"This tells us antibiotic resistance genes are very old, but what it doesn't tell us is how they find their way into the hospital," Davies said.

Stuart Levy, a physician and microbiologist at Tufts Medical School, said Wright's study should help researchers better understand the origins of antibiotic resistance, but he also agreed with Davies' points.

"Is resistance providing additional protection to organisms down there in the cave? Maybe it's something that looks like antibiotic resistance but really isn't," said Levy, who wasn't involved in the work.

"It's an issue of which came first, the chicken or the egg? Did microbes generate the antibiotics down there, then resistance developed, or is it the other way around?" The cave bacteria, the thinking goes, may generate natural antibiotics during "chemical warfare" with their microbial competition.

Until researchers can further probe the new microbe strains' genetics—and find any natural antibiotics lingering in the cave—the work should put clinicians on alert, study leader Wright said.

"Imagine I'm a pharmaceutical company about to invest a billion dollars researching a single antibiotic," Wright said. "This tells us I should check first to see if there are trivial ways pathogens might become resistant by looking at microbes outside of the hospital."


Scientists provide new insight on how bacteria share drug resistance genes

Researchers have been able to identify and track the exchange of genes among bacteria that allow them to become resistant to drugs, according to a new study published today in eLife.

The findings add to our understanding of how this exchange of genetic material, also known as horizontal gene transfer, happens in bacteria that cause infections in hospitals. They also highlight that while this transfer is likely to happen frequently, it is a complex process and challenging to study with current methods.

The horizontal gene transfer of mobile genetic elements allows otherwise harmless bacteria to hand off genes that provide resistance to antibiotics, turning them into drug-resistant 'superbugs'. This has led to significant problems in hospitals especially, where bacteria have harnessed the power of horizontal gene transfer to become resistant to both antibiotics and disinfectants, allowing them to cause severe infections in patients.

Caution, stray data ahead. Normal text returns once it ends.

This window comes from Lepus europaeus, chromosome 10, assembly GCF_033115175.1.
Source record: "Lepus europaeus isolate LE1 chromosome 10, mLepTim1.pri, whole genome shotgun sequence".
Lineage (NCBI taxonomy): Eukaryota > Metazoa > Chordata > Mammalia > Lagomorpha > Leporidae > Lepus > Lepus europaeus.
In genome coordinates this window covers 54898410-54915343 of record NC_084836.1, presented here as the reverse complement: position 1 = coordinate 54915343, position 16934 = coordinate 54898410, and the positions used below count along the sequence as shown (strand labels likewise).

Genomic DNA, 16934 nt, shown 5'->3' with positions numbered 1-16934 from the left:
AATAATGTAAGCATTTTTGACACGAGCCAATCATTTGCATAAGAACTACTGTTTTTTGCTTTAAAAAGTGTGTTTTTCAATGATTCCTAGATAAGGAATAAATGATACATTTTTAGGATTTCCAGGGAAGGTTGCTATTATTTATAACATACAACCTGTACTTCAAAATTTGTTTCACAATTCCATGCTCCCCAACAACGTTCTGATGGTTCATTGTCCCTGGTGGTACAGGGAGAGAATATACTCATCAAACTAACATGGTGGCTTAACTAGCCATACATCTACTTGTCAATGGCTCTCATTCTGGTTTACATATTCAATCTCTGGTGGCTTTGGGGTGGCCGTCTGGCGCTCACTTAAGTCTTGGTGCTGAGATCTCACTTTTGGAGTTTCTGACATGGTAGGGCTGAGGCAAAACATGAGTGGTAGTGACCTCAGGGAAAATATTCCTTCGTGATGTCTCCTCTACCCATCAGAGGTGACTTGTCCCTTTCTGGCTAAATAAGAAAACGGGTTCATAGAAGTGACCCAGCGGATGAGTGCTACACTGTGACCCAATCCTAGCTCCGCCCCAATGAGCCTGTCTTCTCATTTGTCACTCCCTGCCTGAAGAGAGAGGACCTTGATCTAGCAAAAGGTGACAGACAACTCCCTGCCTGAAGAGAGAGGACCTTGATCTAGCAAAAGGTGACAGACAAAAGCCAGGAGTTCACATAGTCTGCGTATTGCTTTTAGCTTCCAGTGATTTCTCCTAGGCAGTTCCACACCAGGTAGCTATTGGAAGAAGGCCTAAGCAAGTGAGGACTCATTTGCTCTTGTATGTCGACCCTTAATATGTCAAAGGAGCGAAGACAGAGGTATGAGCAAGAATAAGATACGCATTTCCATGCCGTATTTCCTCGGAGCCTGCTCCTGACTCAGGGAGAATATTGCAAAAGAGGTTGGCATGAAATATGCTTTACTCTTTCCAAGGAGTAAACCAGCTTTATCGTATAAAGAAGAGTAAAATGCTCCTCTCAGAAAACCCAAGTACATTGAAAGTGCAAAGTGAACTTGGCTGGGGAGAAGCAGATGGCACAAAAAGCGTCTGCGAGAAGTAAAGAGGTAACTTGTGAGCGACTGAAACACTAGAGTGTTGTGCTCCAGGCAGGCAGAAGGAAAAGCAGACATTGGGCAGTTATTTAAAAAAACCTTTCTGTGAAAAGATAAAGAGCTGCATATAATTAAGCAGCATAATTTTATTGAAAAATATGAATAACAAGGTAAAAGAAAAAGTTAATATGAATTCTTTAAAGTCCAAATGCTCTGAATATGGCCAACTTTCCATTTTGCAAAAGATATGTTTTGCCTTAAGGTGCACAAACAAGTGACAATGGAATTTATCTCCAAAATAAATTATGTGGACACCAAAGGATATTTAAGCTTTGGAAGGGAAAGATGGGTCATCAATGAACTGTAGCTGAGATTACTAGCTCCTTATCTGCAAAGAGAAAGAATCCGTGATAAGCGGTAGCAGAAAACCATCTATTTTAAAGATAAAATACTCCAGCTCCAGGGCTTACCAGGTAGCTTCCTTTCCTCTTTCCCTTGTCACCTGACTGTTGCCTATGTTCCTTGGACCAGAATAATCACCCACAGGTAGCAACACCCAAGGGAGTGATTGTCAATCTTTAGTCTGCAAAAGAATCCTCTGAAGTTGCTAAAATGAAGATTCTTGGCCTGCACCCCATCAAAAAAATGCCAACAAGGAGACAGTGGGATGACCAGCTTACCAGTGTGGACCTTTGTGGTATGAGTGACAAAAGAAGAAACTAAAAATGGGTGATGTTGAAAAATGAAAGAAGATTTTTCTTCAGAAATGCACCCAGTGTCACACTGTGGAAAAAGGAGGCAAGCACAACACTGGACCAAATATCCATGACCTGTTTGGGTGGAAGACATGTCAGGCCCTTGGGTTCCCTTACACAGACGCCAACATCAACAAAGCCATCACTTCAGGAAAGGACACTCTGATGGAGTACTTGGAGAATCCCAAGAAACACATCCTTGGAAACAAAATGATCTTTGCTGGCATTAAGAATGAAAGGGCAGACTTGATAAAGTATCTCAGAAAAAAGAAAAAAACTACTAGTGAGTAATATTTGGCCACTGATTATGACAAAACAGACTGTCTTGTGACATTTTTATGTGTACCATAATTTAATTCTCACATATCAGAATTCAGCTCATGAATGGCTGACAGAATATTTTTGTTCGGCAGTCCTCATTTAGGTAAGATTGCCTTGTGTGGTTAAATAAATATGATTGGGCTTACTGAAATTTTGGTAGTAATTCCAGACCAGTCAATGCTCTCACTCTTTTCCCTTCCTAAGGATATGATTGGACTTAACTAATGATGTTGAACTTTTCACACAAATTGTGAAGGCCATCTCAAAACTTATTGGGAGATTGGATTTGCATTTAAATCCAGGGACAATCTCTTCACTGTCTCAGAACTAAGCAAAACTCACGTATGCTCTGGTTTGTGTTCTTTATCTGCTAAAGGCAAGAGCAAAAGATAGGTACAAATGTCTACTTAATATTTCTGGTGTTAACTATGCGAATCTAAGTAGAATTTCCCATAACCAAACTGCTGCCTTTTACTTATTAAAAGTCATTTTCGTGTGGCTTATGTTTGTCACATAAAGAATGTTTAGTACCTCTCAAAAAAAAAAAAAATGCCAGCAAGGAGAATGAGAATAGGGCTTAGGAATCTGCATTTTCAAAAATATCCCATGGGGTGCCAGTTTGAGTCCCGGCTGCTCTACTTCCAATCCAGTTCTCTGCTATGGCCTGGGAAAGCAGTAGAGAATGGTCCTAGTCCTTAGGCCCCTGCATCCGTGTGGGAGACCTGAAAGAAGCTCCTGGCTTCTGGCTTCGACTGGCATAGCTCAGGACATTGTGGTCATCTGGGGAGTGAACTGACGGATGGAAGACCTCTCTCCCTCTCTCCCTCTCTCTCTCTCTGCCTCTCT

"The question of how to stop bacteria from exchanging drug resistance genes has challenged infectious disease researchers for decades," says first author Daniel Evans, Research Specialist in the Division of Infectious Diseases, University of Pittsburgh School of Medicine, Pittsburgh, US. "To tackle this challenge, we need to know where and how these genes are being shared in hospitals."

To investigate this, Evans and his team screened the genomes of more than 2,000 clinical bacterial isolates gathered from a single hospital over 18 months. The isolates were collected through the Enhanced Detection System for Hospital-Acquired Transmission project at the University of Pittsburgh.

Once the team had identified possible mobile genetic elements in the bacteria, they searched through the patient care data associated with the bacteria that had elements of interest to see whether horizontal transfer might have happened at the hospital.

Their results determined that many of the mobile elements found in the study were likely being shared among hospital bacteria. In one case, the team identified a plasmid—a circular piece of DNA found in bacterial cells—that encoded multidrug resistance and appeared to have been horizontally transferred between bacteria infecting two separate patients.

"Our work shows how bacterial whole-genome sequence data, which is increasingly being generated in clinical settings, gives us the opportunity to study horizontal gene transfer between drug-resistant bacteria in hospitals," concludes senior author Daria Van Tyne, Assistant Professor of Medicine in the Division of Infectious Diseases, University of Pittsburgh School of Medicine. "We hope these findings, along with future studies, will be useful for designing new strategies to prevent and control multidrug-resistant bacterial infections in patients."


Phage Therapy: A Renewed Approach to Combat Antibiotic-Resistant Bacteria

Phage therapy, long overshadowed by chemical antibiotics, is garnering renewed interest in Western medicine. This stems from the rise in frequency of multi-drug-resistant bacterial infections in humans. There also have been recent case reports of phage therapy demonstrating clinical utility in resolving these otherwise intractable infections. Nevertheless, bacteria can readily evolve phage resistance too, making it crucial for modern phage therapy to develop strategies to capitalize on this inevitability. Here, we review the history of phage therapy research. We compare and contrast phage therapy and chemical antibiotics, highlighting their potential synergies when used in combination. We also examine the use of animal models, case studies, and results from clinical trials. Throughout, we explore how the modern scientific community works to improve the reliability and success of phage therapy in the clinic and discuss how to properly evaluate the potential for phage therapy to combat antibiotic-resistant bacteria.